July 31, 2017

How leaks look when they’re disciplined and strategic: Lasagna in Tegucigalpa


The leaks that have characterized Donald Trump’s White House operations are excellent examples of just how versatile those juicy little tidbits can be. Disgruntled with your boss? Leak! Pissed off at a coworker? Leak! Not all emanations are created equal, though; like bodily fluids and other assorted effluvia, they come in various forms, depending on the leaker’s motivation and goal.

Take, for instance, what I call the “good cop/bad cop” leak: a kind of head-fake best used as a foreign policy tool. I first encountered it while working as a foreign correspondent for the Wall Street Journal.  This was in the early eighties, during the Reagan administration, when the US was becoming deeply involved in Central America. The incident in question occurred in Tegucigalpa, Honduras; I was there on assignment, having just come from reporting in Panama. The talk of the time throughout the region was of a secret guerrilla group, covertly funded by the US, rumored to be training in Honduras to overthrow the Marxist Sandinista government in Nicaragua. (A group that would come to be known as the Contras.)

Desperate to get information from the US Embassy, I wrangled an invitation to lunch at the ambassador’s residence. (A man who shall remain unnamed, but who would go on to bigger, better, and more powerful positions in subsequent Republican administrations.) There were three of us at the luncheon: the ambassador, his public information officer, and me. The ambassador served lasagna. Now, there’s an adage that reporters from the weekly newsmagazines—back when people still read them—used to employ by way of explaining their journalistic methodology: if you don’t know what they said, tell readers what they ate. In this instance, I’m revealing what we consumed because the very fact that the man served lasagna on such a miserably hot day in the tropics should instantly set off alarm bells of nefarious intent.

As we sat in his sauna of a dining room, the ambassador—sweat streaming down his face—vehemently denied any and all knowledge of a covert guerrilla group training to overthrow the Nicaraguan government. No guerrillas, no US funding. And then, his message delivered, the ambassador wiped his face with a linen napkin and returned to the embassy. As I gathered up my notebook, trying to hide my disappointment in the interview, the information officer took me aside in an anteroom. Actually, there are guerrillas, he whispered, and we’re training them — then provided all manner of details and numbers, sotto voce.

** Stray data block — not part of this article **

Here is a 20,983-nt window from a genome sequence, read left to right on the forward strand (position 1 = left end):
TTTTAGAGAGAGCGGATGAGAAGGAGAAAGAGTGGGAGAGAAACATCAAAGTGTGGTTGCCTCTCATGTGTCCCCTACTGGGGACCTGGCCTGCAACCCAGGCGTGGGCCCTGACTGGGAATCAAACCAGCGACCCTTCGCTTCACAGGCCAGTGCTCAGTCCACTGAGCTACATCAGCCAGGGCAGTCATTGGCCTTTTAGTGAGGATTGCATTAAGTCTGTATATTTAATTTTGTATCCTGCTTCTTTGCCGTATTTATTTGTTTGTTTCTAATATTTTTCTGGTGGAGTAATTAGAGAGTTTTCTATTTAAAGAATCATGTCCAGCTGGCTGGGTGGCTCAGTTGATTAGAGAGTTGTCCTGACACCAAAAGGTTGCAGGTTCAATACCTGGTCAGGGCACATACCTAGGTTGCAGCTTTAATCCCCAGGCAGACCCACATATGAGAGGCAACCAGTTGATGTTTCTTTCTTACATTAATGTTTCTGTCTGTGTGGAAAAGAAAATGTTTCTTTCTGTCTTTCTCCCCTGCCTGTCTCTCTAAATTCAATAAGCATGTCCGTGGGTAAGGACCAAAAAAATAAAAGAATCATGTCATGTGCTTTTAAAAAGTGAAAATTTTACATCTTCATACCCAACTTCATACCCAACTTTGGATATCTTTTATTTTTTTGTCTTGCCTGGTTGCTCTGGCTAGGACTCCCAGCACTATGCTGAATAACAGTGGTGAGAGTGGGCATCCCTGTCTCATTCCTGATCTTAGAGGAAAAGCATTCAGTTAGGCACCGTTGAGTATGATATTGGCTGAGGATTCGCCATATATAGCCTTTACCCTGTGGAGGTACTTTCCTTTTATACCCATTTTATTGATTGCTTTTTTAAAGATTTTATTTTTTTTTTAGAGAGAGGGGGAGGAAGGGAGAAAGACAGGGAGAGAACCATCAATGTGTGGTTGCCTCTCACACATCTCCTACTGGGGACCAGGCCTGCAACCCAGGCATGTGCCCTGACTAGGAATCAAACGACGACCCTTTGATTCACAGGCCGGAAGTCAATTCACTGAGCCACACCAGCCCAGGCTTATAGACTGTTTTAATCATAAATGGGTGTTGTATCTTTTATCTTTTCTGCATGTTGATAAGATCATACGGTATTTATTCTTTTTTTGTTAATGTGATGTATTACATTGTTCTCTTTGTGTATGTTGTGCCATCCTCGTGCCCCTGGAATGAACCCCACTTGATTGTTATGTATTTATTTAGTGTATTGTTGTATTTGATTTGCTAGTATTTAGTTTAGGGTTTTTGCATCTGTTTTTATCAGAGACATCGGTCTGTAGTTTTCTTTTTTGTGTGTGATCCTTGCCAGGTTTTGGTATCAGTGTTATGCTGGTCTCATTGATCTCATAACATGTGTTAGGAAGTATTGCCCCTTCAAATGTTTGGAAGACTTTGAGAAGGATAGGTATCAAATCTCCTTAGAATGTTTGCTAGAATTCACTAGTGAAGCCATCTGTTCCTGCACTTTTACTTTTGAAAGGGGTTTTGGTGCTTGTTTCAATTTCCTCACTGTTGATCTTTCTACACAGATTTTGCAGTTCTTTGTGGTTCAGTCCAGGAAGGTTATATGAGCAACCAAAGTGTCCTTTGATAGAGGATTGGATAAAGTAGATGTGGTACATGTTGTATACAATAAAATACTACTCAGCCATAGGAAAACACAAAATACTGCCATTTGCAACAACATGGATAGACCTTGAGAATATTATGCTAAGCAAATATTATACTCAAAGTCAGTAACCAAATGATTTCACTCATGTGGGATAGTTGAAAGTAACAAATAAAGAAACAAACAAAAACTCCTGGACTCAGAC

One of the first things you learn in journalism school is to be suspect of information that people provide unbidden, information that didn’t require you throwing the interviewee to the floor and sticking your spiked heel in his back. I asked the officer why he was telling me this.

Because I’m Latino, he said, and I think what we’re doing here is wrong.

In moments like these, the desire for a scoop, an exclusive, a pink pony that flies effortlessly through the heavens on little puffs of purple air, is so great that you’ll believe almost anything. Then reality—and your training—kick back in, and the earth becomes round again. He’s leaking this information because he’s a tortured soul who is appalled by what his government is doing. So tortured that he’d contradict his boss, to say nothing of official policy — in his boss’s house, no less.

 And I’m Cinderella.

Wholly extant Contra fighters in southeast Nicaragua in 1987.

Which didn’t mean the information lacked veracity. During that same reporting trip, I would later corroborate the guerrillas’ existence. Its real import, its newsworthiness, however, lay in the way in which it was conveyed. In insisting on the official Washington line that no guerrillas existed and the US therefore couldn’t be funding them, the ambassador (good cop) offered reassurance to Congress, which had outlawed such activity. (This line, of course, ultimately proved untrue; hence the Iran-Contra scandal.) The information officer, meanwhile, in his bad cop capacity, could send a threatening message to try to destabilize the Sandinista government in Nicaragua. A twofer, all tied up in one nifty little package.

Contrast this slick leaking maneuver with the sieve that is the White House today. It’s every man and faction for himself: a den of Mean Girl plotters and connivers, with a smattering of loyal patriots concerned about the future of our democracy thrown in for good measure. The hallway outside the Oval Office must be a veritable Slip ’n Slide.

And yet, and yet. Without at least some of those leakers, how would we have learned what we now know about this administration?



Lynda Schuster is a former foreign correspondent for the Wall Street Journal and the Christian Science Monitor, and has reported from Central and South America, Mexico, the Middle East, and Africa. She is the author of Dirty Wars and Polished Silver.